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What’s in a name? This evidently was the thinking behind the restaurant formerly known as Toss’n’Grill. The brothers who owned the restaurant which has 2 outlets less than 50m apart have split. They both retain the same menu. One gets the original brand name and the other retained the original phone number. Funny!

 Anyway, back to the food. This place has an eclectic menu and that’s putting it lightly. Kababs, mughlai food, pastas, hummus & pita – they have it all. Typically a recipe for disaster.

But, surprisingly, they have managed to pull it off – to a degree, at least.

The kababs are very good. Multiple paneer tikkas, potatoes tandoori style etc – either as is, or in the form of roti wraps are all very good. The main course mughlai is not too bad and the dum alu is actually quite good.

The pasta is in “white sos” as per them. Not quite an SOS, but not very good either. The pasta is far from al dente and the sauces lack authenticity. Eat only if not in the mood for the other 3 styles of food on the menu. The only saviour is the excellent garlic bread.

The mediterranean food – particularly Hummus & Pita – is excellent. A pleasant surprise with thick consistency and garlicky goodness, the hummus will make you beg for more.

The fact that lebanese food works well in conjunction with frontier food like naans and kababs make the mixture work.

My recco – Start off with hummus & pita, work your way into some kabab rolls and end off with some pasta salad. Your stomach will be confused but the tongue satiated.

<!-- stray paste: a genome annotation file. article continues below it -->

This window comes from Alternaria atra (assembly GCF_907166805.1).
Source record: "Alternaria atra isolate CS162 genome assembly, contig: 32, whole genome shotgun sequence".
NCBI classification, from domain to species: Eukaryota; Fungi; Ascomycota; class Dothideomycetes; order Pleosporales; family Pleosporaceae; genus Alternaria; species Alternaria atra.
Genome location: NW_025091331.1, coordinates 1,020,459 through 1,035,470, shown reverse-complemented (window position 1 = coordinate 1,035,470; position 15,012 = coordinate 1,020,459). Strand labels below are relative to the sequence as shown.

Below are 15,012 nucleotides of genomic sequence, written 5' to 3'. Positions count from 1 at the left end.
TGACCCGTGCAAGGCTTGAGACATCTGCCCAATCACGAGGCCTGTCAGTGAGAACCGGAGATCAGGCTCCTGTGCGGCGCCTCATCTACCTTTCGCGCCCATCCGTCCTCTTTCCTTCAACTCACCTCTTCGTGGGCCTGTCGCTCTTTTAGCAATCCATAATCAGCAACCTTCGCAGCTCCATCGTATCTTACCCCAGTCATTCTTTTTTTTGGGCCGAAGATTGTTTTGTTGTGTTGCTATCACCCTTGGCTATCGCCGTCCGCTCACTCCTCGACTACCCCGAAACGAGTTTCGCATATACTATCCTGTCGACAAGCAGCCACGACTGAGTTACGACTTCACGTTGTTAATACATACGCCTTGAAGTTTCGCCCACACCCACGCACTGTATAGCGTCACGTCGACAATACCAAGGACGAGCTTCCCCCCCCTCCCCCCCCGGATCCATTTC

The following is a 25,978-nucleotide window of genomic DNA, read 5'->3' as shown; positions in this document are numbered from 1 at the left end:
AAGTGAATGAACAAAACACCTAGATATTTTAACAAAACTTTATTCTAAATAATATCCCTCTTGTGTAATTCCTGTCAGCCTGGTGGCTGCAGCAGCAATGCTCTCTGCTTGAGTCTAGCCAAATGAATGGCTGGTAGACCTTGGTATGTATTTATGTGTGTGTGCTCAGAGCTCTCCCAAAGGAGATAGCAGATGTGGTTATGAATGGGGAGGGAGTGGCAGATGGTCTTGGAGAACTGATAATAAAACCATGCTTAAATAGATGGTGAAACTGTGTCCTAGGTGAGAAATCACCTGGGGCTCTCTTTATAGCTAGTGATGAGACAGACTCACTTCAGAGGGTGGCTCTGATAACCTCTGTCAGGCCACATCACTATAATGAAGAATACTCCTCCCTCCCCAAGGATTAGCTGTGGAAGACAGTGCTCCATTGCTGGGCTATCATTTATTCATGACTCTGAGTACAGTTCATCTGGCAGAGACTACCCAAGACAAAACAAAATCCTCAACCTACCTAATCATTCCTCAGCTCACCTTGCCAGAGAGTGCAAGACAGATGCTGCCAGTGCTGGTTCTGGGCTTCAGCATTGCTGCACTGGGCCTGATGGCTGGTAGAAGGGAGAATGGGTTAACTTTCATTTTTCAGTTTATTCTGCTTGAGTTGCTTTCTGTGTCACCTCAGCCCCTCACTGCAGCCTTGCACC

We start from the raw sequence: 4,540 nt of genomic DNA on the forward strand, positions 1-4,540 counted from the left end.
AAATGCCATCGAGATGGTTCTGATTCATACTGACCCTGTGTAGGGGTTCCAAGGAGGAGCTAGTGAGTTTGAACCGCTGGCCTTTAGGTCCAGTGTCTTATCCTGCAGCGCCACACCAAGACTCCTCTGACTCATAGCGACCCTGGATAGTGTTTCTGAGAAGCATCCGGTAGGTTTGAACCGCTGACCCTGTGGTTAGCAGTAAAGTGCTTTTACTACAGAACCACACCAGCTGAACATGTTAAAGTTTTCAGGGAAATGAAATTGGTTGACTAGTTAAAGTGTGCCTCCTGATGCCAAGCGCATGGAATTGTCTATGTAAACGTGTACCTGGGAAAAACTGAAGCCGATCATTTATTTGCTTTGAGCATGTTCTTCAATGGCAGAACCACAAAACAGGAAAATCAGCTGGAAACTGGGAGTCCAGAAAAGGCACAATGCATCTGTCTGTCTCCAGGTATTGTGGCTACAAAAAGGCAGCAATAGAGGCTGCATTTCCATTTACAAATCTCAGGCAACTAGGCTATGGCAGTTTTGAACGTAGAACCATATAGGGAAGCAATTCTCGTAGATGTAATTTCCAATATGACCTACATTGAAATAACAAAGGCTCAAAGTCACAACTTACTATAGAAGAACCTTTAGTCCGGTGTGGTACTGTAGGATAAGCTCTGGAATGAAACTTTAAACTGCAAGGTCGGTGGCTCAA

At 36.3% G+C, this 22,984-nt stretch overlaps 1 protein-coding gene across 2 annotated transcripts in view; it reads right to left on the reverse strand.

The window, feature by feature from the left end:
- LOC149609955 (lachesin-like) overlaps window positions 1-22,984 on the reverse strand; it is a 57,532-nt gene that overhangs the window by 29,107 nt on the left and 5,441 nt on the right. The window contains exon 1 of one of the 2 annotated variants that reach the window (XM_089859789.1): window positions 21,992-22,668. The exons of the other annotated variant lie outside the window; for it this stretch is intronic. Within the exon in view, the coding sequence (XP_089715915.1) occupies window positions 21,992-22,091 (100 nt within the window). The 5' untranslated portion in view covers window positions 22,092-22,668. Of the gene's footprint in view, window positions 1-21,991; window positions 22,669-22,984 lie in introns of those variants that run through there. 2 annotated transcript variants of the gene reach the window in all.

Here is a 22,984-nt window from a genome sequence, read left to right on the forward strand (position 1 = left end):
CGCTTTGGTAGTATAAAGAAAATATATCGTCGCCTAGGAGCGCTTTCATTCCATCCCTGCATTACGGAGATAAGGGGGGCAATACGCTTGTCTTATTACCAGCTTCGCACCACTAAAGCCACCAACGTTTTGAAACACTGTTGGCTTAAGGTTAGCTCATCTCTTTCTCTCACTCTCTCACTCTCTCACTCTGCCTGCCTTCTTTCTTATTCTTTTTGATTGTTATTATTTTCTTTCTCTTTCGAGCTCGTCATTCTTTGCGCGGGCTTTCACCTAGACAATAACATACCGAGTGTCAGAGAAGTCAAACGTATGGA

Check out the Hound Report Card for the final analysis:

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Some times the heart desires good hearty food – no pretences, no fussing around. At such times, Punjab Sweet House at Pali Naka is a great bet.Located in a very competitive neighbourhood for restaurants, PSH is the old boy on the block. They have been around for a long time and I don’t see them going anywhere. The food matches the name and rarely attempts any deviations.The ambience is one of a busy chaat house. You jostle for space to get to the counter and drool on the hot jalebis, samosas and the like.

Their pani puri is passable. But, I would stick to Punjabi chaat dishes. The papdi chaat is divine and the best south of Lajpat Nagar. What I would recommend above all else is the hot samosa (divine in our now 6 month monsoon season). Ask for the chole or green chutney to accompany it, and you will be in heaven. A new discovery is their Dhokla. This bastion of punjabi-ness seems to have a gujju hidden in the kitchen. Very fluffy, light and tasty. You can pretty much try anything which you would opt for in a good punjabi snack joint.

Pricing is low, portions are large and flavour is consistently good.

My reccoShow up hungry and in a casual mood. Get some samosas, lassi and (if you must) sweets.

Check out the Hound Report Card for the final analysis:punjabsweethouse-dec24.jpg